“Corn was the first commodity to be liberalized under the WTO (World Trade Organization).    But it was only importation that was liberalized for corn and corn substitutes.  The  government has never really agreed to allowing us to export. (Even worse), they have plans to  make corn to have zero tariff,” he said.

     A serious concern for the corn sector is post harvest facilities which the Philippines lack.

   “There are two croppings for corn.  The first cropping has the biggest production of 65% for the (crop year)).  That is from August September October.  But since it is rainy, and  we don’t have the post harvest facilities, there is so much loss.  The February to March harvest is just fine because it can be dried on the highway.  But we need to save the first season harvest,” said Navarro.

   Unfortunately, while the Department of Public Works and Highways has a huge budget of P700 billion for infrastructure, its projects do not really involve post harvest facilities for the corn industry.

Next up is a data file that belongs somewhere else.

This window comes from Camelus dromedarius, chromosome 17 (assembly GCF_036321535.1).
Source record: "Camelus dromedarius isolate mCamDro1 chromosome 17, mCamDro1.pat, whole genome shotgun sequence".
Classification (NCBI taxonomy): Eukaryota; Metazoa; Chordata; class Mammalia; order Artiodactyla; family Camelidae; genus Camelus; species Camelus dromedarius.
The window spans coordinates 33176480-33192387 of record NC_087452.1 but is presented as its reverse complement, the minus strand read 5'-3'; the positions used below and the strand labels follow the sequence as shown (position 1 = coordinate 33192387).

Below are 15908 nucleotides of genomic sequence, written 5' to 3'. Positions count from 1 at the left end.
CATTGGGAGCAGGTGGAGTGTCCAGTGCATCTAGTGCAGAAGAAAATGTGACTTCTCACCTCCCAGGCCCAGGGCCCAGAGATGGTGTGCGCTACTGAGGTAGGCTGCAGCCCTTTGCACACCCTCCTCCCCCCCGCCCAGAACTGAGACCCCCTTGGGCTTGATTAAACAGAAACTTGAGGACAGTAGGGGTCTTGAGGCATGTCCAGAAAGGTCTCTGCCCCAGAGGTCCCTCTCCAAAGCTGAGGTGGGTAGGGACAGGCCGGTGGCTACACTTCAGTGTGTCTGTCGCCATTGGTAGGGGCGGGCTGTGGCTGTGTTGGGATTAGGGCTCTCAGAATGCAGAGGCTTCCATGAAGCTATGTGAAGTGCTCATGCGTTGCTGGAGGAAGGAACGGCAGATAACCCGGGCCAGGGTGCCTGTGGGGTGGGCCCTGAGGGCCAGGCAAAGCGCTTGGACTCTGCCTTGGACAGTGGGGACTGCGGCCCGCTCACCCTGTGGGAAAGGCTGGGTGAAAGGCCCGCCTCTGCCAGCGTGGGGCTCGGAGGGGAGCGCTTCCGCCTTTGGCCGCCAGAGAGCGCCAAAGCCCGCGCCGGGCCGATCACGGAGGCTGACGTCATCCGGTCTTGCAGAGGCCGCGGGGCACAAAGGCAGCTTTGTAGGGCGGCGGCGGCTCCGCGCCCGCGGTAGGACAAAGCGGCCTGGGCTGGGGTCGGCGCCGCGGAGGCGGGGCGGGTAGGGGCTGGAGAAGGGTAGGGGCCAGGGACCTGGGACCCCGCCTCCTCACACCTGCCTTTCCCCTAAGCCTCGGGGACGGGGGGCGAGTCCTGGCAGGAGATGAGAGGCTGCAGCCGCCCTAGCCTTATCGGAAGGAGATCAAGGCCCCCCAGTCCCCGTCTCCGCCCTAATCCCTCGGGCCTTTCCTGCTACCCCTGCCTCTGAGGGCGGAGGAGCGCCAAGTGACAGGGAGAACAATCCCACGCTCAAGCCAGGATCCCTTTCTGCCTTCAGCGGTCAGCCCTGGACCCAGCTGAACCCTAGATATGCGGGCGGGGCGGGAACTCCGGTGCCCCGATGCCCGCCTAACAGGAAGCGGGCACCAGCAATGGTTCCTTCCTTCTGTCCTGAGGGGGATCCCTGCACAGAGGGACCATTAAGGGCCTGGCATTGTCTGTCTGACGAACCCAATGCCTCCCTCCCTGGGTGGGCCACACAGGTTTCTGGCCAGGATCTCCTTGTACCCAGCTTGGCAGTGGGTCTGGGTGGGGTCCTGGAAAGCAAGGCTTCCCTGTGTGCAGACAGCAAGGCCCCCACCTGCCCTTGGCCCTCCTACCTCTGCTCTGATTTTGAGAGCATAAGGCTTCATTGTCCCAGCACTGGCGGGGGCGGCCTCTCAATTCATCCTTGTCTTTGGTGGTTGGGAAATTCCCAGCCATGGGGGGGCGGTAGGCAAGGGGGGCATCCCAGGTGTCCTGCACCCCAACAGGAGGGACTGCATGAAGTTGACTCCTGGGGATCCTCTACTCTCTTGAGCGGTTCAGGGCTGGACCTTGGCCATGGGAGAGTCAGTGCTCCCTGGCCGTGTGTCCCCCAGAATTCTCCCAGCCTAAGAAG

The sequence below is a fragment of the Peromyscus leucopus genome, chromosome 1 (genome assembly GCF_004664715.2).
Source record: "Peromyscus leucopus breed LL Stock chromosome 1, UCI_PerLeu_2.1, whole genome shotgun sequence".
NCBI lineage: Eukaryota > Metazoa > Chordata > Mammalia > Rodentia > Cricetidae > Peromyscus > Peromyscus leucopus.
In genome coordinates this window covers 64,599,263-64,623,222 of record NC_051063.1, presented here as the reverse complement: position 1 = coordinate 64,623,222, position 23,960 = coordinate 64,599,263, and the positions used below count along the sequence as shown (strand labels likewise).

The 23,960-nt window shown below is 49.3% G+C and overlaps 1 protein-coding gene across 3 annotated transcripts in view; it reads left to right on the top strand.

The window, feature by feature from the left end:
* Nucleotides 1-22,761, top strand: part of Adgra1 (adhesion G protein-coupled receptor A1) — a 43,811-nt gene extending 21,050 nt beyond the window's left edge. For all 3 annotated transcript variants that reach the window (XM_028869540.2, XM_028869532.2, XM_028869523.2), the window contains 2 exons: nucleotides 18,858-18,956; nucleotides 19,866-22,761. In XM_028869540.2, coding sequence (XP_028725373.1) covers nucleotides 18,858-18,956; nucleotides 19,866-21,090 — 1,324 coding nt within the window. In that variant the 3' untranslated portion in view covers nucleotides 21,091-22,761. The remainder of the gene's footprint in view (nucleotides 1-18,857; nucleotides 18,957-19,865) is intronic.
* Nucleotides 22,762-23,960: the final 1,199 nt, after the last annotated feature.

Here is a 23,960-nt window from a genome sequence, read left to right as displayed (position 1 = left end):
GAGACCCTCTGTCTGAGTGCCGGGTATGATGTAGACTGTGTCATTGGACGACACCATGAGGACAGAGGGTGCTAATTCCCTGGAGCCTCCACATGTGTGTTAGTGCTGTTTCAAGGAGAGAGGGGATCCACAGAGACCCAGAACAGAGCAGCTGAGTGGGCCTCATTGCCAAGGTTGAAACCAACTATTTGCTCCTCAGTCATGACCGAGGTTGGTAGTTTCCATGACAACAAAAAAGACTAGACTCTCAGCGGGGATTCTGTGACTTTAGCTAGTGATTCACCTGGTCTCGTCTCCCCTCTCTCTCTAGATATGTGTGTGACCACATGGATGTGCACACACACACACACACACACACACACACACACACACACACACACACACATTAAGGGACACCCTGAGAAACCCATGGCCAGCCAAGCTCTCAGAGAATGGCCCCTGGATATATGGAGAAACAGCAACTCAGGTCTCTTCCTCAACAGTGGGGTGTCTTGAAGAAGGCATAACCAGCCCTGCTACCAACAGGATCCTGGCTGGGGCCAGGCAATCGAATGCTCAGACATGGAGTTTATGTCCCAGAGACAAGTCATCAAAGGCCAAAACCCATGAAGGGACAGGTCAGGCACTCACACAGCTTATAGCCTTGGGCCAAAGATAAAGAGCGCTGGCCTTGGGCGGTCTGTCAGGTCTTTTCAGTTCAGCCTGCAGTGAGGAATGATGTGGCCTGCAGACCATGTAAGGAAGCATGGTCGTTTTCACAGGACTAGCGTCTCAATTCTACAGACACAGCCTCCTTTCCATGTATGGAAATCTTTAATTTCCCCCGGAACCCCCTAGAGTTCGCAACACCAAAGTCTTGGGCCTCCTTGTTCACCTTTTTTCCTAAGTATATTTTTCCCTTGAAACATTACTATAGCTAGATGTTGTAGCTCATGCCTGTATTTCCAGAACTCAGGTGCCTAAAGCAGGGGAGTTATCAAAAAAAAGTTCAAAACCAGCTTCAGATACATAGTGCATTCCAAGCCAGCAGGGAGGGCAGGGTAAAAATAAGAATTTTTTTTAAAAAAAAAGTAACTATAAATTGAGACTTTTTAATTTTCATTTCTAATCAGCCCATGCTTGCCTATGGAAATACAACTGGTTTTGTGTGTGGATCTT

The same absence of post harvest facilities compels government to have a program for buying corn. This program for buying all farmers’ harvest for the first cropping is already a practice in Thailand.

   “In Thailand, the government sequesters all corn production, and so you will see warehouses saying ‘Property of the Government of Thailand,’” Navarro said.

   A corn agency is also important since the Philippines needs to attend to many needs in order to be self reliant.  For one, there is hardly a local corn seed growing industry as many seed growers are multinational companies, Navarro said.

   Also, farmers find it difficult to supply the needed fertilizers for their crops since fertilizers’ cost is very high.   Navarro cited that government-owned fertilizer companies including the Philippine Phosphate and Atlas Fertilizer are no longer operating.

   He cited that the cost of fertilizers urea, potash, and Triple 14 is now very expensive at around P2,000 per bag. Thus farmers find them prohibitive to use.